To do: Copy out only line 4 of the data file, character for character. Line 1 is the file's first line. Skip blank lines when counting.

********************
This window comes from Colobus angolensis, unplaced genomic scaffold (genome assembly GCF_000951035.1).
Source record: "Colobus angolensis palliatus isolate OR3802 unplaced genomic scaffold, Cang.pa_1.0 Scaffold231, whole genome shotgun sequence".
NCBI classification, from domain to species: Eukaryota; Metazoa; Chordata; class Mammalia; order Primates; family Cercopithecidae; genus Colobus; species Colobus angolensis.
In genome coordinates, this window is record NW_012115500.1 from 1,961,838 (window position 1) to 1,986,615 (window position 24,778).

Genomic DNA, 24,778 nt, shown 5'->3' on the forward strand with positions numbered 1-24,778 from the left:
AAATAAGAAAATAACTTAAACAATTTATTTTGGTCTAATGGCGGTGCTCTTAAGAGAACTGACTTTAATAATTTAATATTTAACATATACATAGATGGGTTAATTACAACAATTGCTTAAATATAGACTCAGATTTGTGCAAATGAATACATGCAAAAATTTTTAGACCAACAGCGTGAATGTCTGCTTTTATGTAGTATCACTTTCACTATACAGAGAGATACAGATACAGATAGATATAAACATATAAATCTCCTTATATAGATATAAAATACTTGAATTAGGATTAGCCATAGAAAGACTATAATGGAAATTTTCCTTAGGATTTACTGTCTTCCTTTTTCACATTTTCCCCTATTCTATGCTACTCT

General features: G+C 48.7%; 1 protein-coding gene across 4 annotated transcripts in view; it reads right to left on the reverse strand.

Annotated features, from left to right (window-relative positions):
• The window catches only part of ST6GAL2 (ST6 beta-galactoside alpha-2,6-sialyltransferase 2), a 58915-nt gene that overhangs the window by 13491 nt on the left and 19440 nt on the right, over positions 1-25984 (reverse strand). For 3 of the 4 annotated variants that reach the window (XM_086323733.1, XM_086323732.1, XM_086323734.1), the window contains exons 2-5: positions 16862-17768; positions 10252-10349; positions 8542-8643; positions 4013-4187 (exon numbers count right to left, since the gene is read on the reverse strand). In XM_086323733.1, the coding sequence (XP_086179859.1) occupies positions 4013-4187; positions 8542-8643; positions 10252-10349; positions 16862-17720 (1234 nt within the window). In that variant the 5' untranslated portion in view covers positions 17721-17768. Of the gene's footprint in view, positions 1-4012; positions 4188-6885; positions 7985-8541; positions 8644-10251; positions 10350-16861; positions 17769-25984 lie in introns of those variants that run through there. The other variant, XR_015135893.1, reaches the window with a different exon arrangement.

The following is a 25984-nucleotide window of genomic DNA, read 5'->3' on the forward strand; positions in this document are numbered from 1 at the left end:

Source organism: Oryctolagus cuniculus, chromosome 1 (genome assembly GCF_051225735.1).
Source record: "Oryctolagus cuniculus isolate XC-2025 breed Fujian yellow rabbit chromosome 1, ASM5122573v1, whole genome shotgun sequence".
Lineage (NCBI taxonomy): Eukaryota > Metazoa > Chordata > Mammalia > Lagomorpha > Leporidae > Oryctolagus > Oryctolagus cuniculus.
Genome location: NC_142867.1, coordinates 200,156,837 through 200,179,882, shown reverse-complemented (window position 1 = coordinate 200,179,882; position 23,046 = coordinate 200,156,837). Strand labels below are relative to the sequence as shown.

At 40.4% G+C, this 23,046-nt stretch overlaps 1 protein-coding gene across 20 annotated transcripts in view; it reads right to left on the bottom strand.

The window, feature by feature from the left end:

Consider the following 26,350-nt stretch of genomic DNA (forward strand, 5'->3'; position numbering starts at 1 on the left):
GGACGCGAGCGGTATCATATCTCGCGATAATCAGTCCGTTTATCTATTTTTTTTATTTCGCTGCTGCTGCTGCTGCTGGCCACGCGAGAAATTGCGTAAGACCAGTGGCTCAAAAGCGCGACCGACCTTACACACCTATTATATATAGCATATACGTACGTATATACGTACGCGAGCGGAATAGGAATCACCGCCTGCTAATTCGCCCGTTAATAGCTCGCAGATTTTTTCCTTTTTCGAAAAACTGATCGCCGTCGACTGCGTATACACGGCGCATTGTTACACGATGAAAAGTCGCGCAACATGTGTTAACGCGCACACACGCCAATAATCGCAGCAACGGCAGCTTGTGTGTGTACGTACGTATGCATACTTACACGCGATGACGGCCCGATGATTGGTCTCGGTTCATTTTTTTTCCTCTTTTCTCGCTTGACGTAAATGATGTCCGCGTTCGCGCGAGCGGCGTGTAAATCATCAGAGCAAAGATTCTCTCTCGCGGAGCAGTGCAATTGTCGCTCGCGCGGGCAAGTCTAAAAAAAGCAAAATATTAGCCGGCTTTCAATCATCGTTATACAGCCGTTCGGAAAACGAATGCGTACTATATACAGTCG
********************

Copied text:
In genome coordinates, this window is record NW_012115500.1 from 1,961,838 (window position 1) to 1,986,615 (window position 24,778).